My favourite scene has got to be when Wesley unloads a dumpster truck carrying an army of exploding rats, right outside the HQ. It was so good it plagued my mind with its awesomeness ever since watching it last night, up ’till this moment as I type out this junkyard of words. A close second is the scene where Fox kills almost the whole Fraternity by bending a bullet in a perfect circle; but I found the army of rats being unleashed to their peril more original. This scene happens in quick succession of each other. Also, the scene where Fox stands in front of the hung up pig, and had Wesley bend a bullet around her head is quite cool too. Actually, this movie does have some epic scenes, doesn’t it? I wonder how many hits of acid it took to make this story. Or perhaps it’s a true story? Either way – I likes it I’s do!

(DIE YOU VERMIN!!/Headshot! Headshot! Headshot…)

I couldn’t really be too critical with this film, because I was having too much fun enjoying the high-octane action. But there was one mistake I picked up on: the toilet cistern in Wesley’s flat is empty when he initially puts his handgun in there, but later in the film when it’s taken out, the cistern is full of water. Yes, I’m being extremely critical here, but you can’t fault a BEAR for tryin’.

My least favourite bit was that the main character, Wesley, was definitely, in BEAR’s honest opinion, outperformed by the actress who played Fox. She stole that movie for me, that Angelina Jolie looky likey. And I don’t like how Wesley didn’t have the foresight to transfer all that 3.6 million dollars into a savings account of some kind. That’s what happens when you put too much trust in The Fraternity, and then decide to take them on WITHOUT transferring your money safely – you get owned, financially, beyond the grave. Next time Wesley, let me look after it. Oh wait! There ain’t going to be a next time, is there?

Well, I think I’ve said all I wanna say about this film. I’ve most likely missed out something important, haven’t I? Perhaps I’ve left the oven on too long? Oh well – C’est la vie.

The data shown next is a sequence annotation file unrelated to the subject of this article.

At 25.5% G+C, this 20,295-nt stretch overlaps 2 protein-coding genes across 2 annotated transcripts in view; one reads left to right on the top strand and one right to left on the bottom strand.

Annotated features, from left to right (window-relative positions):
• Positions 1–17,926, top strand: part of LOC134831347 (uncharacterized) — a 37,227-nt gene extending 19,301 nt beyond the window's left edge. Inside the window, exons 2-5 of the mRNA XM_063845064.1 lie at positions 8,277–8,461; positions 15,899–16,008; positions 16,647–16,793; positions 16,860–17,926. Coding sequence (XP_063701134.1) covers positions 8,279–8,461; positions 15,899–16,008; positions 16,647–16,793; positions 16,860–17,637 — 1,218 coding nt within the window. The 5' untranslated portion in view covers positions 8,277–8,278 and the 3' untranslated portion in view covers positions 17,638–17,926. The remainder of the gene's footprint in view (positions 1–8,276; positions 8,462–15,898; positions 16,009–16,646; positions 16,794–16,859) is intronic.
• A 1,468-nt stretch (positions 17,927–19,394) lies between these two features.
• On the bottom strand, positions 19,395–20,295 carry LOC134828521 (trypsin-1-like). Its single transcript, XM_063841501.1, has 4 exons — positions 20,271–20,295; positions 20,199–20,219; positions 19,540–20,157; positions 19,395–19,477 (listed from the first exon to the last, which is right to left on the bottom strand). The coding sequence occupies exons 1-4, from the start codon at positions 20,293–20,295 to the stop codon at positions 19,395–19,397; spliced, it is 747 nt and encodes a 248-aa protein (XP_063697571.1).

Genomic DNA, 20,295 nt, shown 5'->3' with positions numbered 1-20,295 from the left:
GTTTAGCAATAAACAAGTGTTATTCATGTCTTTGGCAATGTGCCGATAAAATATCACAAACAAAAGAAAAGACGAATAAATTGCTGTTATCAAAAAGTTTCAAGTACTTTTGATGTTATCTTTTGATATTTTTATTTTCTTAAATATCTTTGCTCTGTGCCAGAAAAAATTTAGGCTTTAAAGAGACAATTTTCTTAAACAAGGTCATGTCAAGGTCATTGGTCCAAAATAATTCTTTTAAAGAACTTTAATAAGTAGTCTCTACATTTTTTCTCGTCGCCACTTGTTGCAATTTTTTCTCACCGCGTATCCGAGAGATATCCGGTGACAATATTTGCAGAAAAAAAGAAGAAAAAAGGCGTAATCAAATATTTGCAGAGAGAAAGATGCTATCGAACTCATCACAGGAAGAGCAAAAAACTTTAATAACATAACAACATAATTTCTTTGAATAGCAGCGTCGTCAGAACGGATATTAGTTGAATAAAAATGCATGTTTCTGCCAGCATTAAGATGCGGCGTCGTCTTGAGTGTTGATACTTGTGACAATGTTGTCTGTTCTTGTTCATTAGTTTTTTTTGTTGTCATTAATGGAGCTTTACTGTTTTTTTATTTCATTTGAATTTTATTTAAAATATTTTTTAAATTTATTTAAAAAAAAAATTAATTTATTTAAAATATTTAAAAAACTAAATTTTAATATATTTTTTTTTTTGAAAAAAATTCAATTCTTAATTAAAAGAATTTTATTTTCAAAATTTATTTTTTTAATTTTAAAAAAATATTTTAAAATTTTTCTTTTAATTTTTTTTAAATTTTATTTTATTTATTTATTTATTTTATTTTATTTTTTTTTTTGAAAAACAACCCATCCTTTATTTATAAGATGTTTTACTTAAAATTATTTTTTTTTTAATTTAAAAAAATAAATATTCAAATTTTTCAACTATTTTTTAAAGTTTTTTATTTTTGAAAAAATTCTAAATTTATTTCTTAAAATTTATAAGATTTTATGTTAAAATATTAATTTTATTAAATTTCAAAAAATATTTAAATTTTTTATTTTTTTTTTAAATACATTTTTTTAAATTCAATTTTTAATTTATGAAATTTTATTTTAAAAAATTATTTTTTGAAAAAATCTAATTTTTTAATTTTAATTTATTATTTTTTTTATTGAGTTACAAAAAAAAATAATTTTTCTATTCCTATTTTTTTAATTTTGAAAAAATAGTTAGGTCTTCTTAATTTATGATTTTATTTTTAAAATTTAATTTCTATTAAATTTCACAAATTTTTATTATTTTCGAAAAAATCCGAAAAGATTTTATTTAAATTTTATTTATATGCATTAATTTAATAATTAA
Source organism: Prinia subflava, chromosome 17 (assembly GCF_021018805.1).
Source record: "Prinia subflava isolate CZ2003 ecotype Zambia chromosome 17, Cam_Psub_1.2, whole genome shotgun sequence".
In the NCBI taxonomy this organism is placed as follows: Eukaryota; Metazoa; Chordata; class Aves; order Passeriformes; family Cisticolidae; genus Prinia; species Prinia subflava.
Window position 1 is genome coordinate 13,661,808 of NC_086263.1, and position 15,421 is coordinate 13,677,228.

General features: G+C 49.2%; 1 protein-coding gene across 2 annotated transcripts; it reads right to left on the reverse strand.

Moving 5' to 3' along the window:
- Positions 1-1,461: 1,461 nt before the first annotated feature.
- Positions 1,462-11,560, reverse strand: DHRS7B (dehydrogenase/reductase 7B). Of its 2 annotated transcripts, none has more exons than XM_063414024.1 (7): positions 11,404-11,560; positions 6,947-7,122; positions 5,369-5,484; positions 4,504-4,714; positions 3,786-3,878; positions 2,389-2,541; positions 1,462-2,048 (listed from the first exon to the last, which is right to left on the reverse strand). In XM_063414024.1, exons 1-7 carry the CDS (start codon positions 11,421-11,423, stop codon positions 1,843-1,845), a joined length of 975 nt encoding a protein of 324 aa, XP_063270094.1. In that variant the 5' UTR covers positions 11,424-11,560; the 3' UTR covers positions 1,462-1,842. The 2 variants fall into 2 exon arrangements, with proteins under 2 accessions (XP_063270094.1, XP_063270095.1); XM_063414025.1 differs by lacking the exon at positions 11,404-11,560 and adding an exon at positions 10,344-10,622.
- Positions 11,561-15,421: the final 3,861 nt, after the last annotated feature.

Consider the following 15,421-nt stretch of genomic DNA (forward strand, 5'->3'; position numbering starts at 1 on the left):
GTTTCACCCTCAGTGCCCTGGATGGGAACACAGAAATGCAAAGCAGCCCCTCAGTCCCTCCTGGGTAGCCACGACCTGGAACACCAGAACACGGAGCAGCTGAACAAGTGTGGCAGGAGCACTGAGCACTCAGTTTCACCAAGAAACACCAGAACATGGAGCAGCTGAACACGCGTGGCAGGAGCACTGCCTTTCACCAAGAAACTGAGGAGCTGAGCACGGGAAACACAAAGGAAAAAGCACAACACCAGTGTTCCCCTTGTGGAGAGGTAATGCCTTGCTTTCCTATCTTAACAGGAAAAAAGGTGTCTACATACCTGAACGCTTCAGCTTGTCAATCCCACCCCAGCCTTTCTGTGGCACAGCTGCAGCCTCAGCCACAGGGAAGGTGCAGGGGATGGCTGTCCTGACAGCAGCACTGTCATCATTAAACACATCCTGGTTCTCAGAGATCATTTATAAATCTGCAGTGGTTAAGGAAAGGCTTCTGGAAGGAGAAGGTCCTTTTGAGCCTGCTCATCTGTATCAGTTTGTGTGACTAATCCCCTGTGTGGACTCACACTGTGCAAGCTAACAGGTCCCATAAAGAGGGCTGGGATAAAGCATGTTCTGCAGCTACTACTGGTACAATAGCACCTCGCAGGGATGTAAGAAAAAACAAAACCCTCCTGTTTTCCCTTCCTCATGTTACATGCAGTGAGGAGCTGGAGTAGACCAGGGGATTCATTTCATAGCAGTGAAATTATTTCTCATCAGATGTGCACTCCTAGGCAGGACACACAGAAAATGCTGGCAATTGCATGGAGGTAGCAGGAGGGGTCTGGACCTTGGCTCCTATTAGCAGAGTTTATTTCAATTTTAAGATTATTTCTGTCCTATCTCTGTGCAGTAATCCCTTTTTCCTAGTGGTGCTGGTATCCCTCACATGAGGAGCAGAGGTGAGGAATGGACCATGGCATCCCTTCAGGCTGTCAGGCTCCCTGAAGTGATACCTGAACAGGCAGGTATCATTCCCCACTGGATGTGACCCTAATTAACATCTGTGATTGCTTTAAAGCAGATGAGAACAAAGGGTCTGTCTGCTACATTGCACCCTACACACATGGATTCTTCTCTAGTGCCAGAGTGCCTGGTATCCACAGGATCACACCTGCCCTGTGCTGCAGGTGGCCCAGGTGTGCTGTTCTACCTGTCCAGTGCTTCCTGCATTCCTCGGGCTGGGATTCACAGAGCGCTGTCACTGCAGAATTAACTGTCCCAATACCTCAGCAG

I award this film an 8/10!

(Fox: “Thank god this took only one take.”)

*I obviously knows this is really Angelina Jolie.
** Yes, this is also the real Morgan Freeman in the film. BEAR’s knot stewpad ore samting.

The House at the End of the Street – Film review (by BEAR)

In this blog entry I will be reviewing The House at the End of the Street. Have you watched it? No? Well even so, read on, and you will discover what BEAR has to say about this “Horror film”.

This film opens with Elissa and her mother moving into a new neighbourhood, getting to know the place, meeting the locals, ya’know – settling in ‘n’ that.. It seems like the picture perfect, all-american small town, until Elissa is told that the house an the end of the street has some bad history: two people living there were killed by their young daughter, brutally (note: “brutally” isn’t the daughter’s name, merely an adjective).


(Elissa, and her mother, Sarah. Elissa is much taller than Sarah, according to this picture)

Curiosity gets the better of this young teenager (played by Jennifer Lawrence) and soon enough she befriends the young lad who lives in this house, all alone. His name is Ryan. He seems kinda normal; I mean, nothing you would immediately be concerned about if you brought her over to your mothers for dinner. This is actually what happens, but the mother was the one who invited him over, as an excuse to lay the ground rules (basically “Don’t you dare be in my house or your house with no one else about, bucko!”) And of course, the two teens disobey this only rule, with Elissa making it okay by finding a lame ass loophole to it.